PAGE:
The battle for Ground Zero.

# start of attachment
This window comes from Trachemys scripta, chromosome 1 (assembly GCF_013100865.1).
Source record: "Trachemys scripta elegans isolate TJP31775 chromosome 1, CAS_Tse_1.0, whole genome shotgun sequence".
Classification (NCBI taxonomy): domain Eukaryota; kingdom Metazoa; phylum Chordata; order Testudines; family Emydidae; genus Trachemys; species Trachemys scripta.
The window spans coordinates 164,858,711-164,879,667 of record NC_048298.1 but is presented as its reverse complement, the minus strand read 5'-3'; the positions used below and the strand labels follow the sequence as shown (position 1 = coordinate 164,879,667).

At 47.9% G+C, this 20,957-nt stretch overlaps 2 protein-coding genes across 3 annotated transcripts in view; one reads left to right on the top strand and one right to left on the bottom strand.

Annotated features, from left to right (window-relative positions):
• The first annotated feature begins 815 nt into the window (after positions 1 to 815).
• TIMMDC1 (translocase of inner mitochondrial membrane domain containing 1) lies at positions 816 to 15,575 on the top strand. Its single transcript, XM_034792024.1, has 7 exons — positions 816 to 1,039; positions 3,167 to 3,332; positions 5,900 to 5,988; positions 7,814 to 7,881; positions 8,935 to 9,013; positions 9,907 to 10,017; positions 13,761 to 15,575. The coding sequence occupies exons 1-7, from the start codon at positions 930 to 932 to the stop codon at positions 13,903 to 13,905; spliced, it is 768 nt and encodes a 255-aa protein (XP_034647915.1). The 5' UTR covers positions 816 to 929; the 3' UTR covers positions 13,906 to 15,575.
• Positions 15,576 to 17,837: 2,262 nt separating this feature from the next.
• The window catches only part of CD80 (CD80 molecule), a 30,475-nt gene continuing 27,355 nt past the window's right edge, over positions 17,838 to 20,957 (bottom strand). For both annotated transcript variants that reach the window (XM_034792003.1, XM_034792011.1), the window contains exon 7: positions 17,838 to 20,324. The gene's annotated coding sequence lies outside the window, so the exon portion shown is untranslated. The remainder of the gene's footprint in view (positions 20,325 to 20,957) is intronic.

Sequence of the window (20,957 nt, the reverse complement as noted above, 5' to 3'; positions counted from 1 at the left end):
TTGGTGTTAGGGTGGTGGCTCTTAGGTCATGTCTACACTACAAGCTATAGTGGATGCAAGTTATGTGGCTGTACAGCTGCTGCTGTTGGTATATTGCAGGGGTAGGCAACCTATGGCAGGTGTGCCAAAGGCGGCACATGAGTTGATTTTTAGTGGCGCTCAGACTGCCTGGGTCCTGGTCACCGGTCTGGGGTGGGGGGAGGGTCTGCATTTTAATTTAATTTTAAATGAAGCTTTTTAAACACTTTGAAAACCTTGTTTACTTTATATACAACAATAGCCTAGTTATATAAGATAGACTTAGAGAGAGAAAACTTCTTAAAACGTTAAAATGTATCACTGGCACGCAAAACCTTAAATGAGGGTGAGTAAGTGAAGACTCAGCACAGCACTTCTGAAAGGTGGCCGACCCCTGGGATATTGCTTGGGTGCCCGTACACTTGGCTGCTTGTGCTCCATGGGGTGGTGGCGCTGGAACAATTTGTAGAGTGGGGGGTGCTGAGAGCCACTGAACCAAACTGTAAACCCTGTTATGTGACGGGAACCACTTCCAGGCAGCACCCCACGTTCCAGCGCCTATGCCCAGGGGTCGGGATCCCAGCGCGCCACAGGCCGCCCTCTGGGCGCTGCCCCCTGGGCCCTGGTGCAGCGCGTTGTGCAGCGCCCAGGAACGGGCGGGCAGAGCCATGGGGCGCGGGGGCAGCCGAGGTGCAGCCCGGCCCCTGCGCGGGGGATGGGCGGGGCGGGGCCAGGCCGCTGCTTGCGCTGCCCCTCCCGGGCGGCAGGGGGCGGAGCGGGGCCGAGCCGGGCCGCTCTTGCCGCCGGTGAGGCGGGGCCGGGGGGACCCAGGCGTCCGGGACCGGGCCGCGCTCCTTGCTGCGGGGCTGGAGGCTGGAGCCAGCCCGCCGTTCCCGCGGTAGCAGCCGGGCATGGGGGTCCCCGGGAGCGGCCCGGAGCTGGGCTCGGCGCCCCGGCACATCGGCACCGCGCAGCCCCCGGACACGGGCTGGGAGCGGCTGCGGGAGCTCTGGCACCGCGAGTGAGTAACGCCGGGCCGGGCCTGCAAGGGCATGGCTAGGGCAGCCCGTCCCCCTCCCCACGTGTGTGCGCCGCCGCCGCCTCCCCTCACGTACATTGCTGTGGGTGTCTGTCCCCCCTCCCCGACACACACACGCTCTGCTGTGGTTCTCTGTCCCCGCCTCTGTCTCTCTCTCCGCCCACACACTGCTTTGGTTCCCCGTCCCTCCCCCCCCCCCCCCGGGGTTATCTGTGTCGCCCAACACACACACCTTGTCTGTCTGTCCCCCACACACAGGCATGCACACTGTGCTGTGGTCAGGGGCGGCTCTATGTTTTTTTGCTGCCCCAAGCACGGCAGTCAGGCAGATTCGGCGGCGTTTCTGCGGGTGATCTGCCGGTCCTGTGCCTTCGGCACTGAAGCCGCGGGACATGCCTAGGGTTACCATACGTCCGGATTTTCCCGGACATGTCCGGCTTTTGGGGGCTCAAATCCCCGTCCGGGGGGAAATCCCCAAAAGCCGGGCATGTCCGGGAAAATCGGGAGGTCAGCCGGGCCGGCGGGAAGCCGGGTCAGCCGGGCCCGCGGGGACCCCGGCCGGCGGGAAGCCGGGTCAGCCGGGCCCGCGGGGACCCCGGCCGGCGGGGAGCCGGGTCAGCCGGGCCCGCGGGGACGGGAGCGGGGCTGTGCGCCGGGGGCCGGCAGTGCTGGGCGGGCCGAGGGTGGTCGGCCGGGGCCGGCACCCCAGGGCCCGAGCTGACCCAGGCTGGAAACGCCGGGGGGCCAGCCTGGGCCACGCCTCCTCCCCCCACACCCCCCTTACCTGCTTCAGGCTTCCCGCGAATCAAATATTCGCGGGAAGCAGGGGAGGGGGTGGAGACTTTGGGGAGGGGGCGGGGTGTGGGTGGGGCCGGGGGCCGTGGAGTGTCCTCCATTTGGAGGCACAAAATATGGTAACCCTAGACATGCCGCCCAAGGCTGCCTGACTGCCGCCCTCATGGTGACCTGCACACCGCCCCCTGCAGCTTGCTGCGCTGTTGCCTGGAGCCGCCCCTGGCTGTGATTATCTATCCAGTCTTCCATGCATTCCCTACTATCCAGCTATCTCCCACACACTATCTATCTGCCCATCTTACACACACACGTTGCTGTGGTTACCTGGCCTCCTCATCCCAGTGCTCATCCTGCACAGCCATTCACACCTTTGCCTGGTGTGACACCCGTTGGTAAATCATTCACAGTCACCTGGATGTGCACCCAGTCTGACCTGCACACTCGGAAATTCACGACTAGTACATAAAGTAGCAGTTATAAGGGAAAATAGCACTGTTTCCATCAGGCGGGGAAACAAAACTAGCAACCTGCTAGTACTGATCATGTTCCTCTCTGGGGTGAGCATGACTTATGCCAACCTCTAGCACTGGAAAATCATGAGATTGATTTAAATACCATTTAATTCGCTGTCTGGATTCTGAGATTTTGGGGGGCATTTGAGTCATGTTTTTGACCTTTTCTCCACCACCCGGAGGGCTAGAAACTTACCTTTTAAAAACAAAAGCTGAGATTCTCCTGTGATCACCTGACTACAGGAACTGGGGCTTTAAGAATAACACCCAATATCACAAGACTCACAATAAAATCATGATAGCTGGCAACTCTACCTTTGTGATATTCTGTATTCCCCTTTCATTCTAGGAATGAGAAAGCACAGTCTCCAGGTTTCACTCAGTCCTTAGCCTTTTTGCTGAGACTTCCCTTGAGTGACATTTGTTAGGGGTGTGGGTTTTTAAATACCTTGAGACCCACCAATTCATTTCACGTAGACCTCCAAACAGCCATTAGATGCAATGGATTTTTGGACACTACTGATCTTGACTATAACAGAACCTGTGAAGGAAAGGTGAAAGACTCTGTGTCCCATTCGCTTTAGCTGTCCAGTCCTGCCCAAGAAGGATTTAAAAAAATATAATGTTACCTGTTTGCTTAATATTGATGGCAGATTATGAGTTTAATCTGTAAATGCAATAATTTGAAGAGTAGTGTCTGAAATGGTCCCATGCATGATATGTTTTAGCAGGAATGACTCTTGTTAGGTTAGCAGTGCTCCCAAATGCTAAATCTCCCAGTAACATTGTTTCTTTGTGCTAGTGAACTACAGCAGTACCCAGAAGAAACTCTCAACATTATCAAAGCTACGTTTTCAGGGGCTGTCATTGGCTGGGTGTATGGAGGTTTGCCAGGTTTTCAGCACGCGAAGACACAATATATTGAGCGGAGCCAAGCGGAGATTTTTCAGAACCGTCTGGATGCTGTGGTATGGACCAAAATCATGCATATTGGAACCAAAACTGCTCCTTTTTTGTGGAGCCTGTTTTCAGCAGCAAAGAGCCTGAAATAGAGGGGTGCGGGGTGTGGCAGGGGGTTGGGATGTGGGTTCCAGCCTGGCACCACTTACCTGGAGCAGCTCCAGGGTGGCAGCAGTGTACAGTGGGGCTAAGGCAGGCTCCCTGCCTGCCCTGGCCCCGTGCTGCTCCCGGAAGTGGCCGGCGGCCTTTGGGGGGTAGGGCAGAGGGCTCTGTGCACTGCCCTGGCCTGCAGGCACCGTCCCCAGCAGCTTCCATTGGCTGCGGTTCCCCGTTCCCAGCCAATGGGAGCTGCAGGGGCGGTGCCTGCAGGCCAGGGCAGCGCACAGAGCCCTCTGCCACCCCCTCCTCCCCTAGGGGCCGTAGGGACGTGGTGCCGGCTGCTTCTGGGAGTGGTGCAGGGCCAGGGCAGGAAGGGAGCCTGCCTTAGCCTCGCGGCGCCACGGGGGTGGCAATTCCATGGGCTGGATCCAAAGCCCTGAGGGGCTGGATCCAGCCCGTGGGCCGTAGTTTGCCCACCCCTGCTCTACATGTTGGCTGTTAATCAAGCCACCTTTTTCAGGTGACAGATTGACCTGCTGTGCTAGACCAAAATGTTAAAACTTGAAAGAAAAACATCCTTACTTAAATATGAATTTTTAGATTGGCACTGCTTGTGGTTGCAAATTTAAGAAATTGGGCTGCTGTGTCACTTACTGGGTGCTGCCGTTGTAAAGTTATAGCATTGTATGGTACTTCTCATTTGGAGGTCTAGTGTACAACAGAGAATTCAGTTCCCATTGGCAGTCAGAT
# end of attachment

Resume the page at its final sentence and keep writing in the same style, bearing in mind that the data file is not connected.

In big architectural competitions, the strongest, simplest image is always meant to grab the attention of public and media. On this basis, Lord Foster of Thames Bank, better known as Norman Foster, had already won the world's plum commission, to rebuild New York's Twin Towers, when his design, one of seven international contenders just before Christmas 2002, was unveiled. It "has success written all over it" sneered Herbert Muschamp, the New York Times architecture critic - who hated its un-American style and panned it as being more suitable for Singapore or Hong Kong. But it looked plausible on the skyline, where most of its rivals looked messy or gimmicky. Early American opinion polls put it ahead of the others. But in the politics of Manhattan, and particularly in the emotionally supercharged atmosphere around Ground Zero, nothing is for certain. Not only did Foster quickly lose ground to the subtler if less commercial designs of Daniel Libeskind and to the urbanistic and networking skills of Rafael Vinoly, but the truth is that none of these designs may ever be built.